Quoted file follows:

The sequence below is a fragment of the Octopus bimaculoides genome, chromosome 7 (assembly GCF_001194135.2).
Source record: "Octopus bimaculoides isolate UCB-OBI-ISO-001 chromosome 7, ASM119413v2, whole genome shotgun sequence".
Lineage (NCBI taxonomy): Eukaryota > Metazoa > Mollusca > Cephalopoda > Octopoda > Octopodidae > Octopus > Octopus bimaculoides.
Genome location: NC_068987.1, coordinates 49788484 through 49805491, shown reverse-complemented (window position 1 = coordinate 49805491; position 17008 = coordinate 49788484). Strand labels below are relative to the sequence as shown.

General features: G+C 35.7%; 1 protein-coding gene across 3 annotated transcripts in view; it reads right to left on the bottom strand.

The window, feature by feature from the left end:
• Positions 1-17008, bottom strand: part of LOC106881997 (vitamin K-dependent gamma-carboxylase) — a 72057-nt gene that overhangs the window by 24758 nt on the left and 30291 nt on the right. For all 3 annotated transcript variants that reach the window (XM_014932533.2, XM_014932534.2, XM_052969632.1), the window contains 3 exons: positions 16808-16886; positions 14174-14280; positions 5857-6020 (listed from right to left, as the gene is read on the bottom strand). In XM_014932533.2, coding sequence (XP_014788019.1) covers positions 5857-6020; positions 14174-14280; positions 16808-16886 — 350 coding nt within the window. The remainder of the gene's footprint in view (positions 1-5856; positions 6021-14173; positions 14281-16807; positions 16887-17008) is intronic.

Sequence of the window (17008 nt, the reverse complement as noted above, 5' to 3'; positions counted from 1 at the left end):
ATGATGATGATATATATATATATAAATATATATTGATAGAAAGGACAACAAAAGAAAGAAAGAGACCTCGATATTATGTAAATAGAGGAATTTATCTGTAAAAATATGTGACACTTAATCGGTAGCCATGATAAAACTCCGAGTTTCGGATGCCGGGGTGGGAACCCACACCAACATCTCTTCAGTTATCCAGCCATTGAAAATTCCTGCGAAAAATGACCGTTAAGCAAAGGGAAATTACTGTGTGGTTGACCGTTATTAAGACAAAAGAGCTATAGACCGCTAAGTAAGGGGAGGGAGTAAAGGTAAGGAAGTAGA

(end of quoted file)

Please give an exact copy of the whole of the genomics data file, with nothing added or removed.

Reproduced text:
The sequence below is a fragment of the Octopus bimaculoides genome, chromosome 7 (assembly GCF_001194135.2).
Source record: "Octopus bimaculoides isolate UCB-OBI-ISO-001 chromosome 7, ASM119413v2, whole genome shotgun sequence".
Lineage (NCBI taxonomy): Eukaryota > Metazoa > Mollusca > Cephalopoda > Octopoda > Octopodidae > Octopus > Octopus bimaculoides.
Genome location: NC_068987.1, coordinates 49788484 through 49805491, shown reverse-complemented (window position 1 = coordinate 49805491; position 17008 = coordinate 49788484). Strand labels below are relative to the sequence as shown.

General features: G+C 35.7%; 1 protein-coding gene across 3 annotated transcripts in view; it reads right to left on the bottom strand.

The window, feature by feature from the left end:
• Positions 1-17008, bottom strand: part of LOC106881997 (vitamin K-dependent gamma-carboxylase) — a 72057-nt gene that overhangs the window by 24758 nt on the left and 30291 nt on the right. For all 3 annotated transcript variants that reach the window (XM_014932533.2, XM_014932534.2, XM_052969632.1), the window contains 3 exons: positions 16808-16886; positions 14174-14280; positions 5857-6020 (listed from right to left, as the gene is read on the bottom strand). In XM_014932533.2, coding sequence (XP_014788019.1) covers positions 5857-6020; positions 14174-14280; positions 16808-16886 — 350 coding nt within the window. The remainder of the gene's footprint in view (positions 1-5856; positions 6021-14173; positions 14281-16807; positions 16887-17008) is intronic.

Sequence of the window (17008 nt, the reverse complement as noted above, 5' to 3'; positions counted from 1 at the left end):
ATGATGATGATATATATATATATAAATATATATTGATAGAAAGGACAACAAAAGAAAGAAAGAGACCTCGATATTATGTAAATAGAGGAATTTATCTGTAAAAATATGTGACACTTAATCGGTAGCCATGATAAAACTCCGAGTTTCGGATGCCGGGGTGGGAACCCACACCAACATCTCTTCAGTTATCCAGCCATTGAAAATTCCTGCGAAAAATGACCGTTAAGCAAAGGGAAATTACTGTGTGGTTGACCGTTATTAAGACAAAAGAGCTATAGACCGCTAAGTAAGGGGAGGGAGTAAAGGTAAGGAAGTAGA